As we gear up for the yay-let’s-get-dressed-up fanfare of Halloween at the Katavi headquarters, we have been pondering the things that scare us the most. Naturally, snakes, spiders and filling out our tax returns ranked quite heavily, but so did (insert scary-movie violin music) cosmetics with unpronounceable ingredients (mu-ha-ha-ha).

Here are a few of the baddies that have us quaking in our boots:

A good rule of thumb: when they call it by its abbreviation, it’s never good. BHA and BHT are synthetic antioxidants (contradictory much?) known to extend the shelf life of moisturizers and diaper creams, but it could also cause liver damage, oh, and sometimes they add it to dog food.

Parabens are commonly used preservatives that prevent the growth of bacteria, mould and yeast in cosmetic products. Good vibe, right? Actually, not so much. Parabens possess oestrogen-mimicking properties that are associated with increased risk of breast cancer. These chemicals are absorbed through the skin and have been identified in biopsy samples from breast tumours. It is widely used in commercial face cleansers and body washes.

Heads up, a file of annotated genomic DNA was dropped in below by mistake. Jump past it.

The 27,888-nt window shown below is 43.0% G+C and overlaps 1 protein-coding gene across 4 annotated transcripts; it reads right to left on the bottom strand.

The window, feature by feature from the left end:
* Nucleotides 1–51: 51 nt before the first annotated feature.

Sodium lauryl sulphate (SLS) / Sodium laureth sulphate (SLES)
This surfactant can be found in more than 90 percent of personal care and cleaning products (think foaming products). These compounds are are also known to be skin, lung, and eye irritants. A major concern about SLS is its potential to interact and combine with other chemicals to form nitrosamines, a known carcinogen. These combinations can lead to a host of other issues like kidney and respiratory damage.

See, scary stuff, right? As the creators of small-batch, natural cosmetics and skincare products, we work tirelessly to bring you real, honest-to-goodness products that will give you the glow you’re looking for. In fact, at Katavi we’re so passionate about it that we have an entire production philosophy (which you can read here). Suffice it so say, we dig the natural stuff and we go above and beyond to ensure that your skin enjoys the best natural care available.

A good rule of thumb: when they call it by its abbreviation, it’s never good.

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